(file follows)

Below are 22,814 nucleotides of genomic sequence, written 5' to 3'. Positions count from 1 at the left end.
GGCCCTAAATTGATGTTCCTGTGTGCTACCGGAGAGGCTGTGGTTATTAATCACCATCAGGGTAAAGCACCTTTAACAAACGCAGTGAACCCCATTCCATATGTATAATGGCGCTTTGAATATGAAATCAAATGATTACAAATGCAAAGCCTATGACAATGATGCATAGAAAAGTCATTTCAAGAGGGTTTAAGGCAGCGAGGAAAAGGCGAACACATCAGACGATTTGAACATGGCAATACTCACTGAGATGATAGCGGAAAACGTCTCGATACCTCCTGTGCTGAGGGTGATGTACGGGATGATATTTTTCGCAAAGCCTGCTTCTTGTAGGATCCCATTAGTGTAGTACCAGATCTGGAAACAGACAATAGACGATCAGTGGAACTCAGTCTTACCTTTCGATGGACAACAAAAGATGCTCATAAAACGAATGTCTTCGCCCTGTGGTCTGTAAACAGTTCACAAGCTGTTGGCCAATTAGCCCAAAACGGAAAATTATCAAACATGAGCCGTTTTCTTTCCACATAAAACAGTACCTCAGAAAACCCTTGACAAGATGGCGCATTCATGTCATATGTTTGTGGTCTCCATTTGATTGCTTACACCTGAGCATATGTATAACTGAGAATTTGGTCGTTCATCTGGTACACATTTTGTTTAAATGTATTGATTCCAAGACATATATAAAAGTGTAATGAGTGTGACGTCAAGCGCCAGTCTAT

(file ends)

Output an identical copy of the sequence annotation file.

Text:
Below are 22,814 nucleotides of genomic sequence, written 5' to 3'. Positions count from 1 at the left end.
GGCCCTAAATTGATGTTCCTGTGTGCTACCGGAGAGGCTGTGGTTATTAATCACCATCAGGGTAAAGCACCTTTAACAAACGCAGTGAACCCCATTCCATATGTATAATGGCGCTTTGAATATGAAATCAAATGATTACAAATGCAAAGCCTATGACAATGATGCATAGAAAAGTCATTTCAAGAGGGTTTAAGGCAGCGAGGAAAAGGCGAACACATCAGACGATTTGAACATGGCAATACTCACTGAGATGATAGCGGAAAACGTCTCGATACCTCCTGTGCTGAGGGTGATGTACGGGATGATATTTTTCGCAAAGCCTGCTTCTTGTAGGATCCCATTAGTGTAGTACCAGATCTGGAAACAGACAATAGACGATCAGTGGAACTCAGTCTTACCTTTCGATGGACAACAAAAGATGCTCATAAAACGAATGTCTTCGCCCTGTGGTCTGTAAACAGTTCACAAGCTGTTGGCCAATTAGCCCAAAACGGAAAATTATCAAACATGAGCCGTTTTCTTTCCACATAAAACAGTACCTCAGAAAACCCTTGACAAGATGGCGCATTCATGTCATATGTTTGTGGTCTCCATTTGATTGCTTACACCTGAGCATATGTATAACTGAGAATTTGGTCGTTCATCTGGTACACATTTTGTTTAAATGTATTGATTCCAAGACATATATAAAAGTGTAATGAGTGTGACGTCAAGCGCCAGTCTAT